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Sectoral shocks and monetary policy in the United Kingdom

Listed author(s):
  • Dixon, Huw

    ()

    (Cardiff Business School)

  • Franklin, Jeremy

    ()

    (Bank of England)

  • Millard, Stephen

    ()

    (Bank of England)

In this paper, we use an open economy model of the United Kingdom to examine the extent to which monetary policy should respond to movements in sectoral inflation rates. To do this we construct a Generalised Taylor model that takes specific account of the sectoral make up of the consumer price index (CPI), where the sectors are based on the COICOP classification the UK CPI microdata. We calibrate the model for each sector using the UK CPI microdata and model the sectoral shocks that drive sectoral inflation rates as white noise processes, as in the UK data. We find that a policy rule that allows for different responses to inflation in different sectors outperforms a rule which just targets aggregate CPI. However, the gain is small and comes from partially looking through movements in aggregate inflation driven by movements in petrol price inflation, which is volatile and tends not to reflect underlying inflationary pressure.

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Paper provided by Bank of England in its series Bank of England working papers with number 499.

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Length: 50 pages
Date of creation: 17 Apr 2014
Handle: RePEc:boe:boeewp:0499
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  1. Huw Dixon & Hervé Le Bihan, 2012. "Generalised Taylor and Generalised Calvo Price and Wage Setting: Micro‐evidence with Macro Implications," Economic Journal, Royal Economic Society, vol. 122(560), pages 532-554, 05.
  2. Kara, Engin, 2010. "Optimal monetary policy in the generalized Taylor economy," Journal of Economic Dynamics and Control, Elsevier, vol. 34(10), pages 2023-2037, October.
  3. Erceg, Christopher J. & Henderson, Dale W. & Levin, Andrew T., 2000. "Optimal monetary policy with staggered wage and price contracts," Journal of Monetary Economics, Elsevier, vol. 46(2), pages 281-313, October.
  4. Jean Boivin & Marc P. Giannoni & Ilian Mihov, 2009. "Sticky Prices and Monetary Policy: Evidence from Disaggregated US Data," American Economic Review, American Economic Association, vol. 99(1), pages 350-384, March.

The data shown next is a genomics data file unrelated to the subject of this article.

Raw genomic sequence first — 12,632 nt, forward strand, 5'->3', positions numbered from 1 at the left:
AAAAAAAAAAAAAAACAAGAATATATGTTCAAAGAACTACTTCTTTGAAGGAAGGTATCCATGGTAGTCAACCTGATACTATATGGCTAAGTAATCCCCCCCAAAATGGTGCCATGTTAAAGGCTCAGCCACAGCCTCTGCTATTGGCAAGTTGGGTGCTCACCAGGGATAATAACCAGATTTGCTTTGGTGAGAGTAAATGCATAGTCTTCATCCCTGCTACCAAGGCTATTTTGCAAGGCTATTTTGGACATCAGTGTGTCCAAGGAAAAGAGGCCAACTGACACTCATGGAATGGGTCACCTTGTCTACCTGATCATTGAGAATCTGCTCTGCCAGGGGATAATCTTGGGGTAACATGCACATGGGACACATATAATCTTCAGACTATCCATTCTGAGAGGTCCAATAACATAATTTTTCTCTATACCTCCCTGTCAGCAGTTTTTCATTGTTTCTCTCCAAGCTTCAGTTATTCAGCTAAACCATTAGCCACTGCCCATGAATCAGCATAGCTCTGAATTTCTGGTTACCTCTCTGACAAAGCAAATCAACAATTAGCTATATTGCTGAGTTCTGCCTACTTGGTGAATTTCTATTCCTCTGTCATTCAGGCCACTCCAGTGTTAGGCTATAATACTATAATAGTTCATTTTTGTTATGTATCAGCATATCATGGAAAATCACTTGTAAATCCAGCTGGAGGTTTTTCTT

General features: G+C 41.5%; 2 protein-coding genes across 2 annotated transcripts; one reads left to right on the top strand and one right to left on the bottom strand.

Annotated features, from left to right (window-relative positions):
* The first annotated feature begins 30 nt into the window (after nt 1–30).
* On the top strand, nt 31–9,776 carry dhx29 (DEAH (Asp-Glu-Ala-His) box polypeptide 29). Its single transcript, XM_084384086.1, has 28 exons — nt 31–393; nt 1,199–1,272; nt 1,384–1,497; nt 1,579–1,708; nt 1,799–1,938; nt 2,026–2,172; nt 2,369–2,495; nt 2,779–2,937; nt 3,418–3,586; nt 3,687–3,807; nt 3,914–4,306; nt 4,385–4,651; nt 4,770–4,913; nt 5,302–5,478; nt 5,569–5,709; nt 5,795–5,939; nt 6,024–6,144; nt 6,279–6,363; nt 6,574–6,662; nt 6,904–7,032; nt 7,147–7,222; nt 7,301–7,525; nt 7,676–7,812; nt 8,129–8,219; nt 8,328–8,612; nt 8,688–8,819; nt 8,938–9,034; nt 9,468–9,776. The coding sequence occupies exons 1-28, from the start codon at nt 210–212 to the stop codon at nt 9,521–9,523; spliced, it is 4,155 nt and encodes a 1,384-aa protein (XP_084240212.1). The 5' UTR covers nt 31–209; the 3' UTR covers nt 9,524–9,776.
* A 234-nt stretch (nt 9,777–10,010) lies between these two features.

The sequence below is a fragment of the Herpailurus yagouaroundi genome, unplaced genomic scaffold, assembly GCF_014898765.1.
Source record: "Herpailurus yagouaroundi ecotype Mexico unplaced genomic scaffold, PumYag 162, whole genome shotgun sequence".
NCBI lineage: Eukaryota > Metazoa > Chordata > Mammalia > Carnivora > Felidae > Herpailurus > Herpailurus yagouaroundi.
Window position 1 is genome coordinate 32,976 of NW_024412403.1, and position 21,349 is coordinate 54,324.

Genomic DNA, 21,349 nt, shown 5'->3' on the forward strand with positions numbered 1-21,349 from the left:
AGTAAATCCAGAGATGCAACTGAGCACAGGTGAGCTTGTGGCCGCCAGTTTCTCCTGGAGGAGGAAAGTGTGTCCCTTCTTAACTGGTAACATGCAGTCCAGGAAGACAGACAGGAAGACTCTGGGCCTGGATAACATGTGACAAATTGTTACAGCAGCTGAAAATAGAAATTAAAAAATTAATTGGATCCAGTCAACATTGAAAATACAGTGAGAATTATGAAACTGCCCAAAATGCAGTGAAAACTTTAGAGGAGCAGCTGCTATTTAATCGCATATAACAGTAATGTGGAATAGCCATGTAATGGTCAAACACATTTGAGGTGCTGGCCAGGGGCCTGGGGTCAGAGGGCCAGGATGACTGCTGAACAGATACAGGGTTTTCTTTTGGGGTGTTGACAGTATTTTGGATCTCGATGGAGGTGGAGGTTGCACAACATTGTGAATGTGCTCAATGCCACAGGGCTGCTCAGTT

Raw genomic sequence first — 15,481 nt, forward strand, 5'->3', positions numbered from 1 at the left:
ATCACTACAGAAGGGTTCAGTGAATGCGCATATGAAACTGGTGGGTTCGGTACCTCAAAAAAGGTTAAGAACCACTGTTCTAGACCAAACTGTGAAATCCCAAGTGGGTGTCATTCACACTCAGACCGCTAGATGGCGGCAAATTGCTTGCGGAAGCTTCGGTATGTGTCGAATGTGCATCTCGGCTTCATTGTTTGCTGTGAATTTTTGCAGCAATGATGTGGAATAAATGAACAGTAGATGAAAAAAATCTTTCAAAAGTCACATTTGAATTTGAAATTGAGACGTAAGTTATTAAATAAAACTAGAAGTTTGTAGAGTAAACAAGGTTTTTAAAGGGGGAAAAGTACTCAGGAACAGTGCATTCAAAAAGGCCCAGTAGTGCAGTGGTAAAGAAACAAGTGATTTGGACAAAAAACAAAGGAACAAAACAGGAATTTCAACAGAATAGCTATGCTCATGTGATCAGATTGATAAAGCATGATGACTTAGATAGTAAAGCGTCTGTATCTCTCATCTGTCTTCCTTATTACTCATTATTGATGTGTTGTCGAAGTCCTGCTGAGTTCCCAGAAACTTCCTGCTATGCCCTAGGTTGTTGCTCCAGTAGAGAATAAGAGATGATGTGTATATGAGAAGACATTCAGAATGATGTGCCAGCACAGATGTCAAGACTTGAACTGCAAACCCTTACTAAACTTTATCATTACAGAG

5. Catão, Luis A.V. & Chang, Roberto, 2015. "World food prices and monetary policy," Journal of Monetary Economics, Elsevier, vol. 75(C), pages 69-88.
  6. Stefano Eusepi & Bart Hobijn & Andrea Tambalotti, 2011. "CONDI: A Cost-of-Nominal-Distortions Index," American Economic Journal: Macroeconomics, American Economic Association, vol. 3(3), pages 53-91, July.
  7. Mumtaz, Haroon & Zabczyk, Pawel & Ellis, Colin, 2009. "What lies beneath: what can disaggregated data tell us about the behaviour of prices?," Bank of England working papers 364, Bank of England.
  8. Huw Dixon & Engin Kara, 2010. "Can We Explain Inflation Persistence in a Way that Is Consistent with the Microevidence on Nominal Rigidity?," Journal of Money, Credit and Banking, Blackwell Publishing, vol. 42(1), pages 151-170, 02.
  9. Philip Bunn & Colin Ellis, 2012. "Examining The Behaviour Of Individual UK Consumer Prices," Economic Journal, Royal Economic Society, vol. 122(558), pages 35-55, 02.
  10. Aoki, Kosuke, 2001. "Optimal monetary policy responses to relative-price changes," Journal of Monetary Economics, Elsevier, vol. 48(1), pages 55-80, August.
  11. repec:ecj:econjl:v:122:y:2012:i::p:532-554 is not listed on IDEAS
  12. Péter Gábriel & Ádám Reiff, 2010. "Price setting in Hungary-a store-level analysis," Managerial and Decision Economics, John Wiley & Sons, Ltd., vol. 31(2-3), pages 161-176.
  13. Millard, Stephen, 2011. "An estimated DSGE model of energy, costs and inflation in the United Kingdom," Bank of England working papers 432, Bank of England.
  14. Maćkowiak, Bartosz & Moench, Emanuel & Wiederholt, Mirko, 2009. "Sectoral price data and models of price setting," Journal of Monetary Economics, Elsevier, vol. 56(S), pages 78-99.
  15. Ben S. Bernanke & Jean Boivin & Piotr Eliasz, 2005. "Measuring the Effects of Monetary Policy: A Factor-Augmented Vector Autoregressive (FAVAR) Approach," The Quarterly Journal of Economics, Oxford University Press, vol. 120(1), pages 387-422.
  16. Harrison, Richard & Thomas, Ryland & de Weymarn, Iain, 2011. "The impact of permanent energy price shocks on the UK economy," Bank of England working papers 433, Bank of England.
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